Ryan Caron King | Connecticut Public Radio
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Ryan Caron King

Visuals Journalist

Ryan Caron King is a visuals journalist. He makes documentary videos, news photography, and radio stories.

In 2018, Ryan won a National Edward R. Murrow Award for one of the videos he made reporting in Puerto Rico. He also won a New England Emmy for video journalism and several Connecticut SPJ awards. Some of his radio work has aired nationally on NPR's Morning Edition, Here & Now, and All Things Considered -- and several of his videos have been posted on NPR's Facebook page. He's also a licensed drone pilot. 

Since September 2017, Ryan has been covering the impact of Hurricane Maria on Puerto Ricans with ties to Connecticut in WNPR's "The Island Next Door" reporting project. 

As a student at the University of Connecticut, Ryan was the manager of his college radio station. He graduated from UConn with a Journalism/English double major in 2015. He likes to spend most of his spare time thinking of new nicknames for his friends' dogs. 

Watch some of Ryan's videos below.

Ways to Connect

Ryan Caron King / Connecticut Public/NENC

From suburban Connecticut to rural Maine, demonstrators occupied highways and town greens over the summer with banners and calls for racial justice. 

Ryan Caron King / Connecticut Public

It’s been six weeks since a white Minneapolis police officer killed George Floyd. Since then, thousands of people across Connecticut have taken to the streets to protest police brutality and systemic racism. Connecticut Public spoke with young Black protesters about what motivated them to speak out, their experiences with racism, and the changes they’re pushing for.

Ryan Caron King / Connecticut Public

Unions and community activists in Connecticut renewed calls for the governor to establish a fund to help undocumented workers who are suffering during the coronavirus pandemic.

A car caravan paraded up I-91 from New Haven to Hartford, where protesters joined ranks with others from around the state in front of the Capitol building to hold an International Workers Day rally. Many stayed in their cars to follow social distancing guidelines -- and some joined virtually via Zoom.

Ryan Caron King / Connecticut Public

Thousands lined up to collect food donations at Rentschler Field in East Hartford last week. Foodshare started the drive-through food bank on Monday and decided to extend the program for two more weeks due to an “overwhelming response” from the community. 

Ryan Caron King/Connecticut Public

The Centers for Disease Control and Prevention now advises all people to wear a cloth face covering in public spaces to help prevent the spread of COVID-19, though in Connecticut, masks are not mandatory. With shortages of medical-grade masks on the front lines of the pandemic, such masks aren’t generally available to the public. Still, that hasn’t stopped people from getting creative with DIY versions. A walk around New Haven bears that out, as you’ll see many residents with a new look, doing their part to fight the coronavirus.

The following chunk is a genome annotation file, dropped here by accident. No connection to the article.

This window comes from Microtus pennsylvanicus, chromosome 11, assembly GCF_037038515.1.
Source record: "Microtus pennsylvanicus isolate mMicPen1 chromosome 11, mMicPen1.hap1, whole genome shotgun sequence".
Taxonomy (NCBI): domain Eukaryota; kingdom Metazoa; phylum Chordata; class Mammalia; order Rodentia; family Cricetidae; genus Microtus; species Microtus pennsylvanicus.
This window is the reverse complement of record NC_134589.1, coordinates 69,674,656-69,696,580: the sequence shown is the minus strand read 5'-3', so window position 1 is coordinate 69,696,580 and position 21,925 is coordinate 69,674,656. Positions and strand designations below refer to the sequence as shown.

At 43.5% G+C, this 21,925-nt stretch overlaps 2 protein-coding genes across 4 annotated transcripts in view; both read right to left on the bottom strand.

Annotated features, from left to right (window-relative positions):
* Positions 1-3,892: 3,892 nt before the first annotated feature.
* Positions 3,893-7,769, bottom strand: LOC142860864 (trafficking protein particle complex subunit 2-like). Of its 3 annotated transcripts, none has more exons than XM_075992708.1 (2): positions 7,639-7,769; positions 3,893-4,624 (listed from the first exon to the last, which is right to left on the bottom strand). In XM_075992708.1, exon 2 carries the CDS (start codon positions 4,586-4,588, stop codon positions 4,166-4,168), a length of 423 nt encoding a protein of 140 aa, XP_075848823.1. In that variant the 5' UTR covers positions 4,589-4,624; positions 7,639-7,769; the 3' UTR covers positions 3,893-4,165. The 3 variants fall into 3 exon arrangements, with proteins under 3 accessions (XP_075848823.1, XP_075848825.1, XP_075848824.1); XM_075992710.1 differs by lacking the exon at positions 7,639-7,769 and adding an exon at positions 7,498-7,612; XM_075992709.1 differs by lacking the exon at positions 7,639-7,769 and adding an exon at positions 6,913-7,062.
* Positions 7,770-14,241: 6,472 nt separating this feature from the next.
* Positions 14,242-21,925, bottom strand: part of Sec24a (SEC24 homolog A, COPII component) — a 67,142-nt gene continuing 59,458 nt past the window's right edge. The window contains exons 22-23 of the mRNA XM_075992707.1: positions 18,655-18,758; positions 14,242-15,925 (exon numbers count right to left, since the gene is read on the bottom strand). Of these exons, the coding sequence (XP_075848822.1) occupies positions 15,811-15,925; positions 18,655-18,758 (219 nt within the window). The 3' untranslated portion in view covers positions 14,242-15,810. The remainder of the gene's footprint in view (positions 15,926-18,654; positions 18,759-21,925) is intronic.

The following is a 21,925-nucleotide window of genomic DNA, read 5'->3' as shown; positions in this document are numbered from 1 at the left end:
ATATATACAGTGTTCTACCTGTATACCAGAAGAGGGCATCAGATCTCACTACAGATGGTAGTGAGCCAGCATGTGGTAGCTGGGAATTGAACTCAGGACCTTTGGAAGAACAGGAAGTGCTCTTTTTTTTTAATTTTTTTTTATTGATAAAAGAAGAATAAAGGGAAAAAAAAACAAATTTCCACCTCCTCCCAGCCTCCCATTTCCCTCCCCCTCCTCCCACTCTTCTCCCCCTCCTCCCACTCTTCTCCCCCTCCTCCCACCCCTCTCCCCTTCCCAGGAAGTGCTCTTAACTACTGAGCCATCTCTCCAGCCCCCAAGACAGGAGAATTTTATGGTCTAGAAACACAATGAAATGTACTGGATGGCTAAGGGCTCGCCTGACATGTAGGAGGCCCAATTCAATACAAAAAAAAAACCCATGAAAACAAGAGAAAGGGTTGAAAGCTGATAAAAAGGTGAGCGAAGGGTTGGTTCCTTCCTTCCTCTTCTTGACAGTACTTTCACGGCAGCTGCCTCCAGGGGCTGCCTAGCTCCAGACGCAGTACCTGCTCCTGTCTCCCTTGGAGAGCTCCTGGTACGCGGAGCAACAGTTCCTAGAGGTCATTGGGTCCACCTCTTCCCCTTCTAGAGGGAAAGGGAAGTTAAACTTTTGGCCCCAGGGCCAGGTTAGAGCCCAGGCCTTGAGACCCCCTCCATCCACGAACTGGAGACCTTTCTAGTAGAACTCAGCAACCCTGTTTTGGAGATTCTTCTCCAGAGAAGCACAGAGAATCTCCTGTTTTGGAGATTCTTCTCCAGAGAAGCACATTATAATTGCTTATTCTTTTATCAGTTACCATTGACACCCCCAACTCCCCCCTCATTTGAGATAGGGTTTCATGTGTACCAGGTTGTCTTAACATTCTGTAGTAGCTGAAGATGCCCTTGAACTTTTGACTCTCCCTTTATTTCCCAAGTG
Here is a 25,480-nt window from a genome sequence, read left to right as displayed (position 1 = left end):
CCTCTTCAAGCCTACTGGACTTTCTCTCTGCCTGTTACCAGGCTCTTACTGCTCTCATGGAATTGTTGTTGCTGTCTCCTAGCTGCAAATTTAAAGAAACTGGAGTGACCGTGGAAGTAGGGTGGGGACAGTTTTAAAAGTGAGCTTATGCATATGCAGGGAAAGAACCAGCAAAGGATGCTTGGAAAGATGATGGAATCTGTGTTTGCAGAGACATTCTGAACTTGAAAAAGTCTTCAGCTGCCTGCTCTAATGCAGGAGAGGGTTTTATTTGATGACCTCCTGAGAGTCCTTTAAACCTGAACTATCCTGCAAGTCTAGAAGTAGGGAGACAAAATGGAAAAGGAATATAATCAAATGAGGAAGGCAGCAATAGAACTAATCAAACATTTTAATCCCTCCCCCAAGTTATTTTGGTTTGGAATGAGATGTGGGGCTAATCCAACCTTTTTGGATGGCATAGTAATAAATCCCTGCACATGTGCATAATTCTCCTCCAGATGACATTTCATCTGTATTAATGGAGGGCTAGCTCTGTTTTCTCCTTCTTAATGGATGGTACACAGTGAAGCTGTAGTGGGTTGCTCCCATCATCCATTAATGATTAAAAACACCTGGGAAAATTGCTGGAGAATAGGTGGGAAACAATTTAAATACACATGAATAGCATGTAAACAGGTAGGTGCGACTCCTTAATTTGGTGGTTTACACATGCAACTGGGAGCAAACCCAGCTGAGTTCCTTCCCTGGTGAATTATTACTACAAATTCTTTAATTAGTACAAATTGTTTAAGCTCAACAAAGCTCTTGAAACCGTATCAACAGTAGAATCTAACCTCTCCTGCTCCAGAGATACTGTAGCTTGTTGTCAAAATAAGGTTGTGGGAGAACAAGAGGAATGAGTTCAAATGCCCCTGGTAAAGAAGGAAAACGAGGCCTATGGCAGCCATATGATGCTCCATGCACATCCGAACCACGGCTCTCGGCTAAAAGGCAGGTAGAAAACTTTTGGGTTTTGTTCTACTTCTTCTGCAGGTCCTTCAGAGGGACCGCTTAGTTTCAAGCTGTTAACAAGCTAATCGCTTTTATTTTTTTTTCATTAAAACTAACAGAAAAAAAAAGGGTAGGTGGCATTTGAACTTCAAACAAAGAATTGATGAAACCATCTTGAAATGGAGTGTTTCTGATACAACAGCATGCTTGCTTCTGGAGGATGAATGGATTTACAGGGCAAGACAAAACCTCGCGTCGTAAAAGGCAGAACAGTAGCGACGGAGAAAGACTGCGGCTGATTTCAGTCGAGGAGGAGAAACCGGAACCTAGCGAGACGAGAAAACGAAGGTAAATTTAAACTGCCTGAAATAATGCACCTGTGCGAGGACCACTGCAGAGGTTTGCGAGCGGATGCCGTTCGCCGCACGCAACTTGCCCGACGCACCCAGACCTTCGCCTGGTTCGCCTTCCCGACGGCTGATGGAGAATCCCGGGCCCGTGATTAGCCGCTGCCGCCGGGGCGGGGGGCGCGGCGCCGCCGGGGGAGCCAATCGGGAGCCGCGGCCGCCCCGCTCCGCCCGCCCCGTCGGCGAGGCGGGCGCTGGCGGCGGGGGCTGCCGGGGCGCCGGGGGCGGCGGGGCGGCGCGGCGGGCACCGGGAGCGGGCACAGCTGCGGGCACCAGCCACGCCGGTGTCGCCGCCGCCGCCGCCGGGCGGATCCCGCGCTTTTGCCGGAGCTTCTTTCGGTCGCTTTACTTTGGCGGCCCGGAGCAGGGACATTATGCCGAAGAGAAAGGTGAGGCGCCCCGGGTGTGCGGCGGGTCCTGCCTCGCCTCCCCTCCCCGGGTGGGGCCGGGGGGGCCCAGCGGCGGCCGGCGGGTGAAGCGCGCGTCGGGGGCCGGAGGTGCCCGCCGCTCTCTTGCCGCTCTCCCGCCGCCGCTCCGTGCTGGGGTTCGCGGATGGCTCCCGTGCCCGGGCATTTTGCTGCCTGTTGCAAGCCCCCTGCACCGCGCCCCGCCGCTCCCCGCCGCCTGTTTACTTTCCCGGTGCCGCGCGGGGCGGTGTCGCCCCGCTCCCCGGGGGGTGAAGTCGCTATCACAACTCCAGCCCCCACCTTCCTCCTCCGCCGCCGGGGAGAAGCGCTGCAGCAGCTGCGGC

Renty -- an enslaved man whose photograph was commissioned by Harvard professor Louis Agassiz in 1850.
Courtesy of the Peabody Museum of Archaeology and Ethnology, Harvard University

When Tamara Lanier’s mother died in 2010, the Norwich, Connecticut, resident remembered a promise she made to her: to document who her ancestors were.

Lanier says she grew up hearing her mother’s stories about her great-great-great grandfather, Papa Renty, an African-born enslaved man in South Carolina.

Ryan Caron King (screengrab) / Connecticut Public

Mark Guido had his eyes fixed on a punching bag. Jab after jab, he didn’t break focus. He had the gym to himself -- a winter storm kept other boxers off the roads. Guido said he couldn’t afford to skip. 

“If I don’t work out every day, I can tell. By the end of the day ... I’m having problems. My dexterity is gone. I’m fatigued. Coordination is off,” he said.

Manuel Sastre can't even believe what's about to happen. He's hot, he's covered in sweat, and he's about to walk out of this Hartford, Conn., liquor store with two six packs of ice cold Medalla Light. It's been way too long.

"Eighteen years," Sastre tells me. "I haven't been in Puerto Rico in 18 years."

But now?

Sastre says it's like "I'm back on my island."

Rabbi Michael Farbman prepares for Sunday School in Orange, Connecticut the day after the Tree of Life synagogue shooting in Pittsburgh.
Credit: Ryan Caron King / Connecticut Public Radio

Jewish congregations around Connecticut struggled this weekend to absorb the news out of Pittsburgh. Several communities held candlelight vigils to remember those killed in a mass shooting at the Tree of Life synagogue. 

Ryan Caron King / Connecticut Public Radio

An estimated 13,000 Puerto Ricans came to Connecticut after Hurricane Maria, according to The Center for Puerto Rican Studies at Hunter College.

Ryan Caron King / Connecticut Public Radio

Según el Centro para Estudios Puertorriqueños del Colegio Universitario Hunter, un estimado de 13000 puertorriqueños vino a Connecticut luego del huracán María.

Ryan Caron King / Connecticut Public Radio

The Walk Bridge is a century-old “swing bridge” in Norwalk that carries hundreds of trains each day along Connecticut’s southern coast.

Ryan Caron King / Connecticut Public Radio